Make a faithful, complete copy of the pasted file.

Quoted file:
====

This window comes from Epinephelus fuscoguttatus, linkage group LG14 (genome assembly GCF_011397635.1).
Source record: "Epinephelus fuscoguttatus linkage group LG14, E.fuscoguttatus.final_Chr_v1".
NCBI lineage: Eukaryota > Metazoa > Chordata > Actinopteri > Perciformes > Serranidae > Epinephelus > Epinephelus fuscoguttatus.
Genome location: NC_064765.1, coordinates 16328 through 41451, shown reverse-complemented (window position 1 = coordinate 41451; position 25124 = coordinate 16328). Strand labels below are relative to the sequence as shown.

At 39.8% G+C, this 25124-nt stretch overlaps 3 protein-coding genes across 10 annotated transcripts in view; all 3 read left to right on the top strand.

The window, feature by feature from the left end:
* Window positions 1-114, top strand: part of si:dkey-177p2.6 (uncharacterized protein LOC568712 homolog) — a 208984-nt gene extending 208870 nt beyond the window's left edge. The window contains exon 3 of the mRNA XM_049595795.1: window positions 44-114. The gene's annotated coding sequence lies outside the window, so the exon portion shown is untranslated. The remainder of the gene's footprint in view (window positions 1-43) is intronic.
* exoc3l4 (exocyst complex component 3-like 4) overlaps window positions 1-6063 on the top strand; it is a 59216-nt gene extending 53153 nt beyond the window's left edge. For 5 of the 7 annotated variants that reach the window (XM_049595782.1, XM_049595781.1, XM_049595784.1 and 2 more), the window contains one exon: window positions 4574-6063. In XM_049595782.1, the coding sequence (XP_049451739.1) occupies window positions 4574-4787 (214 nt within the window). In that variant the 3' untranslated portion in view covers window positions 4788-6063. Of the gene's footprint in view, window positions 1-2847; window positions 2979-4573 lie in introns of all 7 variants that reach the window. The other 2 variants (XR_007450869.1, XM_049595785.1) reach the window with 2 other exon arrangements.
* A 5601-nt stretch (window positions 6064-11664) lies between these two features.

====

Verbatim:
This window comes from Epinephelus fuscoguttatus, linkage group LG14 (genome assembly GCF_011397635.1).
Source record: "Epinephelus fuscoguttatus linkage group LG14, E.fuscoguttatus.final_Chr_v1".
NCBI lineage: Eukaryota > Metazoa > Chordata > Actinopteri > Perciformes > Serranidae > Epinephelus > Epinephelus fuscoguttatus.
Genome location: NC_064765.1, coordinates 16328 through 41451, shown reverse-complemented (window position 1 = coordinate 41451; position 25124 = coordinate 16328). Strand labels below are relative to the sequence as shown.

At 39.8% G+C, this 25124-nt stretch overlaps 3 protein-coding genes across 10 annotated transcripts in view; all 3 read left to right on the top strand.

The window, feature by feature from the left end:
* Window positions 1-114, top strand: part of si:dkey-177p2.6 (uncharacterized protein LOC568712 homolog) — a 208984-nt gene extending 208870 nt beyond the window's left edge. The window contains exon 3 of the mRNA XM_049595795.1: window positions 44-114. The gene's annotated coding sequence lies outside the window, so the exon portion shown is untranslated. The remainder of the gene's footprint in view (window positions 1-43) is intronic.
* exoc3l4 (exocyst complex component 3-like 4) overlaps window positions 1-6063 on the top strand; it is a 59216-nt gene extending 53153 nt beyond the window's left edge. For 5 of the 7 annotated variants that reach the window (XM_049595782.1, XM_049595781.1, XM_049595784.1 and 2 more), the window contains one exon: window positions 4574-6063. In XM_049595782.1, the coding sequence (XP_049451739.1) occupies window positions 4574-4787 (214 nt within the window). In that variant the 3' untranslated portion in view covers window positions 4788-6063. Of the gene's footprint in view, window positions 1-2847; window positions 2979-4573 lie in introns of all 7 variants that reach the window. The other 2 variants (XR_007450869.1, XM_049595785.1) reach the window with 2 other exon arrangements.
* A 5601-nt stretch (window positions 6064-11664) lies between these two features.